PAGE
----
I tuned in to my local radio station recently at a point where one of the presenters was reading a passage from his teenage diary, discovered as he was preparing to move back into his parent’s house. Over the following days, callers and other presenters started sharing their own musings as COVID-19 inspired clean-ups unearthed teenage angst scrawled in what were once private chronicles.
I recall from my own childhood a small diary with hot pink, puffy plastic cover guarding thin, blue-lined, pages that would tear at the very thought of an overly-sharp pencil, let alone withstand the assault of the hard eraser attached to its extremity. Best of all, however, was a strap and latch with a small lock and a tiny key, which held the promise of secret-keeping. Even at that age, I wasn’t sure what to write about – certainly not dramatic tales of love and loss, which was probably a good thing given that, if you prised hard enough (as my older sister clearly figured out) the lock would pop open rendering my key guarding futile. She was no doubt disappointed by my take on the family trip to Dubbo.
In my late 20’s I kept a travel journal during a 4WD trek around Australia. I loved having a purpose during an otherwise unstructured life of exploration. This journal was an A4, brown suede leather-bound number with high quality, blank, white pages. So many pages, so much promise. I vowed to write in it every day. I still wasn’t sure what I was going to write about but it was much easier for me to narrate the journey than to spill my emotions onto the page. The first quarter of that journal is written in overly large handwriting, the type you might use on a card that you are sending to a distant relative. By the end of the journal, the size of my handwriting represents that of a wartime lover sending letters on rationed paper. Somewhere along the line, I hit my stride.
I love the concept of journaling and in recent times have been encouraged by friends/counsellors/Instagram to start scribing my feelings out of my head and onto a page. I immediately visualise myself with clear space, a lovely brewed almond chai, a .04 Artline pen (black – terrible writing pens, mind you) and a lovely, A5 worn-look, brown leather, fifty dollar, 150gsm silky, blank paged Moleskine journal.
Such promise! The potential of a blank page. So superficial. It strikes me that I know nothing about journaling. The travel journal that I kept was always written for an audience. Not that I’ve shared it with anyone in its entirety, but I’ve certainly read passages out to family and friends and I know that I wrote it with the judgement or praise of others in mind.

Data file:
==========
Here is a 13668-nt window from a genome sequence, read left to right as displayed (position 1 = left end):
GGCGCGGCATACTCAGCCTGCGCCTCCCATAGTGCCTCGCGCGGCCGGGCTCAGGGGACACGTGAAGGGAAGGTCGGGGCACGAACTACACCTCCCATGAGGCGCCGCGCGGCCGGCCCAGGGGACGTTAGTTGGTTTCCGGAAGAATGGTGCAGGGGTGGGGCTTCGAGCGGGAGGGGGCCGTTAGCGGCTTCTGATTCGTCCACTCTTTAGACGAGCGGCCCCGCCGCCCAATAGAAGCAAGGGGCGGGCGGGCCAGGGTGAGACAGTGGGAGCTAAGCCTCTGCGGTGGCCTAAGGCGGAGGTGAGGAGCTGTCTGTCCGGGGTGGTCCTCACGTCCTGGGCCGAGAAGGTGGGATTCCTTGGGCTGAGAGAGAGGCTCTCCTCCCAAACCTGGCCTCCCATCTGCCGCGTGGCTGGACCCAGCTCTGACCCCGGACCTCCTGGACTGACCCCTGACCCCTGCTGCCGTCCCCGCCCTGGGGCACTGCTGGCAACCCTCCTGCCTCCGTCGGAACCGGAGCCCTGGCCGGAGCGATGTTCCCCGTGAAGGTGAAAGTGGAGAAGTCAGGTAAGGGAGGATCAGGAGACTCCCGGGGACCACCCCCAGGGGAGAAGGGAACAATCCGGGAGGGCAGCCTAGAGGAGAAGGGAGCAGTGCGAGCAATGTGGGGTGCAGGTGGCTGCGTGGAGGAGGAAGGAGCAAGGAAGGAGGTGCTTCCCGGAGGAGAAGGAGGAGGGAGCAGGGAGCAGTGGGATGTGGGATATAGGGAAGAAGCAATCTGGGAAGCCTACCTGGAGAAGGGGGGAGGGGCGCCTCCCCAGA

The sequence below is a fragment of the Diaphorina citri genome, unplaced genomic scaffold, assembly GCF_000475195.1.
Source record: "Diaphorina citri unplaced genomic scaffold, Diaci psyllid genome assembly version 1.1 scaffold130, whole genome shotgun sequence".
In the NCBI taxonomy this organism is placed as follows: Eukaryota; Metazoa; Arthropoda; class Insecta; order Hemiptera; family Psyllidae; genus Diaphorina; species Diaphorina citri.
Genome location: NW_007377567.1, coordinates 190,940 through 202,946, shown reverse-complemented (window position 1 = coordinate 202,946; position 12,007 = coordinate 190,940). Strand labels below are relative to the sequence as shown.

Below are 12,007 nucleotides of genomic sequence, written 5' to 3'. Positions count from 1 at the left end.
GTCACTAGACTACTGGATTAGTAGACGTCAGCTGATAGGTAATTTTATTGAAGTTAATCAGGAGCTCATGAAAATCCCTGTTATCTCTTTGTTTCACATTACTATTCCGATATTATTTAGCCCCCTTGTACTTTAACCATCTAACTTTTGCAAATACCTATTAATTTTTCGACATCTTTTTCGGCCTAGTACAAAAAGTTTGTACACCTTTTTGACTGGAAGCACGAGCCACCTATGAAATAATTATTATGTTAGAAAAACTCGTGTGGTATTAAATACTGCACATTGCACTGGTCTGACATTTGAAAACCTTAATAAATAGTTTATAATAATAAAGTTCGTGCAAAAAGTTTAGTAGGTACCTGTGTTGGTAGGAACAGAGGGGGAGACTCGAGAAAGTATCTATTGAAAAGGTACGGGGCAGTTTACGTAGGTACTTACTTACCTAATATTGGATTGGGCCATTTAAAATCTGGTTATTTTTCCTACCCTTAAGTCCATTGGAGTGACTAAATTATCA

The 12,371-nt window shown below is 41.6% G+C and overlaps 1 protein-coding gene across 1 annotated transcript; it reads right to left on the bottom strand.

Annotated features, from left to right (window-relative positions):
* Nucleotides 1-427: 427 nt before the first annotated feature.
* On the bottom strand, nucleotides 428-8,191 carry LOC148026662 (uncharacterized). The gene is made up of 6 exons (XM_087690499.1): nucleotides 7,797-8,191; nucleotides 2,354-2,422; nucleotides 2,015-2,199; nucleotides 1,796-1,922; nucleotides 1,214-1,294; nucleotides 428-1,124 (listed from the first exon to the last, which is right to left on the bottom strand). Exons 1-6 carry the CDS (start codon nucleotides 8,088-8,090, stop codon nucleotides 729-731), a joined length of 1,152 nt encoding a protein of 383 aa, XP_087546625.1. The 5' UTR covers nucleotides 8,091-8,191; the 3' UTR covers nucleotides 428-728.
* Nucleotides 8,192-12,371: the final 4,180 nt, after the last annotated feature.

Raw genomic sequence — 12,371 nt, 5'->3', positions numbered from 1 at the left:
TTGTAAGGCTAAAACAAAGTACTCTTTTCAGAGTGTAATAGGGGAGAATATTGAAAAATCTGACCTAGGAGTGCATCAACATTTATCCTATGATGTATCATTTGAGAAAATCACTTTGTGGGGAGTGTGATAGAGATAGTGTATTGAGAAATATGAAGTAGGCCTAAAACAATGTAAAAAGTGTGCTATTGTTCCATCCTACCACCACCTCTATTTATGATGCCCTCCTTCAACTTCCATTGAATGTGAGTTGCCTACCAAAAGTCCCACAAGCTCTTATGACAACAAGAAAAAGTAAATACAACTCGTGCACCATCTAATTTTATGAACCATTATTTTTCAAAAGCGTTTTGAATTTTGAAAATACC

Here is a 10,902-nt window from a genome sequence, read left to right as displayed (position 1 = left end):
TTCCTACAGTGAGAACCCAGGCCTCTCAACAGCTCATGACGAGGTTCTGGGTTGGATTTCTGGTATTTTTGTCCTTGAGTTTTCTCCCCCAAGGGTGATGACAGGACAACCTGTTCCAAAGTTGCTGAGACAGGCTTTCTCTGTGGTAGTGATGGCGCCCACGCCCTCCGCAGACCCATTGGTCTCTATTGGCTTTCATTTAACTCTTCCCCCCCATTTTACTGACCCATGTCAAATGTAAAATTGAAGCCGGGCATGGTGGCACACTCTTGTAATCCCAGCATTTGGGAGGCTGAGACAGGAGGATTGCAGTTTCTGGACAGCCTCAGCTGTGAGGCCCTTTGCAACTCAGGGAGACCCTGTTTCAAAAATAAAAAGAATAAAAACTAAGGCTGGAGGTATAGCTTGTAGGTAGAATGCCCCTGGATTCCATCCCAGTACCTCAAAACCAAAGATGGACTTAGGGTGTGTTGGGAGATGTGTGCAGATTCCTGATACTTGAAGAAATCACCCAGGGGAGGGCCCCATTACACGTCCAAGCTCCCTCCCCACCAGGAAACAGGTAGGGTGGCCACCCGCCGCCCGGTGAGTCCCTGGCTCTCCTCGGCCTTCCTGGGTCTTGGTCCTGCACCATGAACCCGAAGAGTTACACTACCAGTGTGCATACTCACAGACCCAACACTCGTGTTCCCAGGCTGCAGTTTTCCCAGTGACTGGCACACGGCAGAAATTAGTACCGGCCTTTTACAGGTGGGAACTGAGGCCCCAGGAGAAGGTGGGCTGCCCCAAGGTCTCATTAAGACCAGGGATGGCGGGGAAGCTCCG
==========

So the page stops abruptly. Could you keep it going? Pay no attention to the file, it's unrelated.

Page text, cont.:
I know I’ve missed the point so I turned to my friends to gain some insight into why they journal. One friend described her preferred medium (“I hate Moleskine’s”) and her lack of commitment after many promising starts. Another told me that she journals to consolidate ideas and inspiration that she has gathered from sources ranging from reading, yoga and even from her workplace. And then I hear back from another friend who takes me to the heart of it. “I’m not a writer, I’m a journaler”, she tells me before she begins.
This friend relays how journaling is her gateway to ‘the zone’. A place where she can tune out and allow the alpha brainwaves to kick in. She records the date, moon phase and which day of her menstrual cycle she’s on. I nod my head at this stage because I know how much of an impact a woman’s cycle can have on her perception of self.
My friend goes on to tell me that as she writes her thinking brain switches off and the words just flow. She poses questions, and finds answers; unravels ideas and beliefs and finds the hidden gems of wisdom buried there. I listen as she tells me that her handwriting becomes less legible as she goes on but it doesn’t matter because the thought of going back and re-reading any of her entries makes her shudder. In the moment, her revelations are profound and helpful but on reflection, cringeworthy. I’m shocked (by my slow lightbulb moment) to hear that she burns or buries old journals once they are full, sparing only a page or two that contain something that might warrant revisiting.
The conclusion was always going to be that there is no right or wrong way to journal. It’s a custom fit but that doesn’t mean we can’t borrow a concept and see if it fits – the filling will always be unique. It’s fitting to end this post with a quote from my dear journaling friend, a woman who may well be the one to inspire me to finally take a ballpoint pen to one of my many blank Moleskines. “Journaling is my way of shifting the mental fog and finding clarity, in the same way, a long hot shower or a run can. It’s the process as much as the outcome that keeps calling me back.”